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IV. Modest Reserve.

Need and Duty of Independence.

I. Demanded by Self-Respect

II. Unsettled Questions Demand It.

Mental and Literary Servility

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INTRODUCTORY CHAPTER.

THE CLAIMS OF LITERARY STUDIES.

The generally accepted classification of studies, as now pursued, may be said to be-Science, Philosophy, Art, Language and Literature. It is with the last of these that we have to do in the chapter before us—with Literature, as distinct even from Language. The study of Linguistics, or Philology, is, for our present purpose, one thing ; that of Literature, quite another.

By Literary Studies is meant, in a word, the study of authorship in written form, in book and treatise and pamphlet. In the words of Professor Hart, of Ohio, it may be said, quoting in substance, “that literature is the study of life and feeling as it is reflected in the best prose and poetry.” Its proper object is, to grasp the author's inner personality and power. In its widest sense, it embraces the expressed written product of all times and peoples-ancient and modern, foreign and native. An examination of the claims of such studies to fuller recognition and a more general pursuit is now in place.

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I. At the lowest estimate that may be taken of them, they are a source of personal Literary Pleasure. They serve, as Bacon tells us, "for delight," their chief use being, “in privateness and retiring." There is a recreative, refreshing and restful ministry in books, a needed and rational relief from the routine duties of common life. They afford that sense of entertainment to which Maurice refers when he speaks of the Friendship of Books ;-to which Lowell refers, in the well-chosen titles of his collections, “ Among my Books” and “My Study Windows"; and to which scores of authors, from Bacon to Wordsworth, have gratefully referred. In all periods of life, in youth and early manhood ; in later manhood and in old age ; in all professions and callings; they come with solace and helpfulness and affectionate counsel.

With what wide variety of topic and treatment, incident and teaching they accost us! In the forms of prose and poetry ; biography and history ; romance and miscellany ; wit and humor and satire ; philosophy and morals; maxims and sentiments ; social habit and national life-in these and other endless forms, they interest and charm us. Today, in one manner, and, to-morrow, in another ; grave and gay, lively and severe ; " suited to our transient moods and fitting in to the changing experiences of life—such studies serve for avocation as well as for vocation, and, as they profit us, also delight and fascinate us.

Perhaps, the main explanation of such a ministry of pleasure is found in the fact, that the literary studies which we pursue are instinct with the life of the minds behind them. The author is in the authorship and gives it a personal potency. We see and hear the man himself conversing with us, and, thus, “choose an author as we choose a friend," on the basis of his individual qualities. That soul must be soured, indeed, and bent on misery for its own sake who cannot, at times, secure surcease of sorrow by communion with the world's gifted spirits who have uttered for us their best thoughts and insist that, despite the anxieties of life, we gratefully receive what they have to offer us of genuine literary pleasure.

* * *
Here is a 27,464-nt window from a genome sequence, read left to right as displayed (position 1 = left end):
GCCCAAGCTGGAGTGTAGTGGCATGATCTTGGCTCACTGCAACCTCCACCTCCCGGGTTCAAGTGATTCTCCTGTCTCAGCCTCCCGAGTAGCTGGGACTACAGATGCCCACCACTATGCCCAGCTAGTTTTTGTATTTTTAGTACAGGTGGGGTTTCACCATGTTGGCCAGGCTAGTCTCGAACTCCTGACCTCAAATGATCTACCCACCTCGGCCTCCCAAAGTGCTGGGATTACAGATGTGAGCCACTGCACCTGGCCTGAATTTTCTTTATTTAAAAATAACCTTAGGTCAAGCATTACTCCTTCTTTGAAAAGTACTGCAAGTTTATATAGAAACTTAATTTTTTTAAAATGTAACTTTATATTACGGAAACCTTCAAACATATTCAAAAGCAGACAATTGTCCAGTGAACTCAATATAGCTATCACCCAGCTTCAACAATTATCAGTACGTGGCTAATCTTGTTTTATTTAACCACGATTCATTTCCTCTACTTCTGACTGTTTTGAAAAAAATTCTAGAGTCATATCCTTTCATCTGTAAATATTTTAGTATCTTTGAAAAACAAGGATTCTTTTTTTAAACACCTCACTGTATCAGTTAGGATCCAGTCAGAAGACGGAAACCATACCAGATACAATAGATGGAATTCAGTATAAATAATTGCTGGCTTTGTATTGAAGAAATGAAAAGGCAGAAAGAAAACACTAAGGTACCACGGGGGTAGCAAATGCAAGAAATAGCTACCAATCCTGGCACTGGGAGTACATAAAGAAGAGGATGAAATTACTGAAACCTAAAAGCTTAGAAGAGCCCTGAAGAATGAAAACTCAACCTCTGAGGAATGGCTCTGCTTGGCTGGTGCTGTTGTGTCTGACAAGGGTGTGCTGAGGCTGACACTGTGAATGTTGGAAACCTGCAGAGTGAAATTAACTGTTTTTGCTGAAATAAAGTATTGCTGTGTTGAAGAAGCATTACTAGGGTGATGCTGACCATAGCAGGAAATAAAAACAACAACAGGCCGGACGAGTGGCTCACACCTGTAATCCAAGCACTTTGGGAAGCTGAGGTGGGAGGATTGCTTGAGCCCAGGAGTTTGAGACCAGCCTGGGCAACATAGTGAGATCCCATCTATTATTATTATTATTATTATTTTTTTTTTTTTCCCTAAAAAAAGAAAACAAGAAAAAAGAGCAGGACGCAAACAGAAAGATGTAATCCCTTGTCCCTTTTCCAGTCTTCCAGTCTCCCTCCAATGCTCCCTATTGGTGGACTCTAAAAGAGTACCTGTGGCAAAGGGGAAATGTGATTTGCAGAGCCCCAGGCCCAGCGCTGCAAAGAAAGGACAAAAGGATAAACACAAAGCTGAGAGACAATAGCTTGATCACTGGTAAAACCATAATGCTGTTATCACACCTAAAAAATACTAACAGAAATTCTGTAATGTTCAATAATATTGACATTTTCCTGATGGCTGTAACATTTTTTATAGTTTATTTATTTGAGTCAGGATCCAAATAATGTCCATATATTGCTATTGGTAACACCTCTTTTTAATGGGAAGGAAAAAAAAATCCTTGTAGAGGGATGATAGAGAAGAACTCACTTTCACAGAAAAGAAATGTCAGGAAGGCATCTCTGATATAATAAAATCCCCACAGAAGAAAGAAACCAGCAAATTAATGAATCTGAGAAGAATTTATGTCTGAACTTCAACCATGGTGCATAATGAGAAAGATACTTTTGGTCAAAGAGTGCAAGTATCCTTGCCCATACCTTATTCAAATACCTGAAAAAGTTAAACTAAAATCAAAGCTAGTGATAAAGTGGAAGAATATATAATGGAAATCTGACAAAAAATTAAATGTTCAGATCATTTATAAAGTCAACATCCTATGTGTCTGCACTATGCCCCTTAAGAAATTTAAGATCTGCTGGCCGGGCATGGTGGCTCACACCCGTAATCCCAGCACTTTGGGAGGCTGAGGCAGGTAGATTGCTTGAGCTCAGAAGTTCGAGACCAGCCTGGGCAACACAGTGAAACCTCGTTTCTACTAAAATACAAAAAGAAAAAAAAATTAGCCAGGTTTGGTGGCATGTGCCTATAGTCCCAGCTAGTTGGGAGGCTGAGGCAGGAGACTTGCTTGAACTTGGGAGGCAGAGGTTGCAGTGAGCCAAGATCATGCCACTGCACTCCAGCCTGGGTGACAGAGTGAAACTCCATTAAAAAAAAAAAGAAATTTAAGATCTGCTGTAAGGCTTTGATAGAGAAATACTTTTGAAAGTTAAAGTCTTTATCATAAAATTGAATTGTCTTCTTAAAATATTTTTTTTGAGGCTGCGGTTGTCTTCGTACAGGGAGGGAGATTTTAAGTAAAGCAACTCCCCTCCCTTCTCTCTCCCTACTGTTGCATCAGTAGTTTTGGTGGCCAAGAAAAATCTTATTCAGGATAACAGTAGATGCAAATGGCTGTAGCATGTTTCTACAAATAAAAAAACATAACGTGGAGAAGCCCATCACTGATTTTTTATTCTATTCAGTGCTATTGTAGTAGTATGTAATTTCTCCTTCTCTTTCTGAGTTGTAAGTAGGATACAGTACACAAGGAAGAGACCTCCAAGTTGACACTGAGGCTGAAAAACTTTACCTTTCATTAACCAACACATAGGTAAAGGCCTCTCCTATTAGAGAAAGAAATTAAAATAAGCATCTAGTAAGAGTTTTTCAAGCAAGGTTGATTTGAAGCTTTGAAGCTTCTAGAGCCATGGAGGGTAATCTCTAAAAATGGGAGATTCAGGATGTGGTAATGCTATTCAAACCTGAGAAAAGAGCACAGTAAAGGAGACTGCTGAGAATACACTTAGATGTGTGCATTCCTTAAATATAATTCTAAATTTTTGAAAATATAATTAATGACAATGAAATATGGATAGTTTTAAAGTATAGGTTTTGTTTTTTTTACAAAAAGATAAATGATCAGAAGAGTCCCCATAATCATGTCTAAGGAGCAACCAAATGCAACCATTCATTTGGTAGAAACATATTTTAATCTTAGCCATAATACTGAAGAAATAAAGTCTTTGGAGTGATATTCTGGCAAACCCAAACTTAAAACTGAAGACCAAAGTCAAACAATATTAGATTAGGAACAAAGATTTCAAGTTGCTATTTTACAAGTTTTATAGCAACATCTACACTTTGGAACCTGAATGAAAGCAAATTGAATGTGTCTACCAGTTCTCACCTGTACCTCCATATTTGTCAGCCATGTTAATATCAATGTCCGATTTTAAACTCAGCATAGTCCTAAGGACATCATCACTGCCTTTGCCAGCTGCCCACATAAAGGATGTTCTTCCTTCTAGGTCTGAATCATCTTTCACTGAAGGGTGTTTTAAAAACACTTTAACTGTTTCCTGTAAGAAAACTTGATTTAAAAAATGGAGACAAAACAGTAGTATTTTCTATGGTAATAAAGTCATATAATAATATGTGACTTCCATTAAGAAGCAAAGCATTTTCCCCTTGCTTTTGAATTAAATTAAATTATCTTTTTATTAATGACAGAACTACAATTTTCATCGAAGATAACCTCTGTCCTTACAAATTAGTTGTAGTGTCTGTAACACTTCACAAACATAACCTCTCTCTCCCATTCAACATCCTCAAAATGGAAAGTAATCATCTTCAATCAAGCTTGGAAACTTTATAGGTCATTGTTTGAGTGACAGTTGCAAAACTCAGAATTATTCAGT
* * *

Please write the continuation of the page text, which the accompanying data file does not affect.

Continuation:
II. Such studies present a further and higher claim, in the line of Literary Knowledge. They include what Bacon means when he says, “that reading maketh a full man, so that if a man read little, he need have much cunning to seem to know that he doth not.” As a writer in the Westminster Review has expressed it, “ Books are a means of seeing through other men what we cannot see for ourselves." These literary researches introduce us to the life and times of authors, to that wide area of truth and fact embraced in the broadest scope of such pursuits. They afford us what Mr. Arnold has called, “the criticism of life"; a comprehensive and an ever-widening view of the best thought of

the race.

If we take into account but one department of

literary study, we can see at a glance the almost limitless extent of that field of inquiry, observation, reflection and inference to which it conducts us. We refer to what is termed, Literary History, the history of the literature of the most advanced nations. One of the most prominent topics now engaging the attention of our cultivated critics is, the true relation of such a form of history to the origin and progress of literature itself, and the exact value of the historical method in all such studies. Morley and Craik, of England, and Coppee and Tyler, of America, have dwelt largely upon this special feature. In the wider department of general letters, such writers as Hallam, Sismondi, Taine and Possnett, Scherer and Schlegel, have opened to us, in part, the accumulated treasures that lay before them. There is an historicoliterary law running through all events and all authorship, binding them together while increasing their separate influence, and no student can examine either aright apart from its relation to the other.

What a spacious and profitable field is opened up in the literature of any one people--say, the French, as we trace it from its beginnings in Celtic Gaul on through the days of the Trouveres and Troubadours to its progressive and culminating expression in the writings of Moliere and Racine! What a vivid picture of early literary development is given us in Arabian letters as far back as the days of the Caliphs, in the eighth cen

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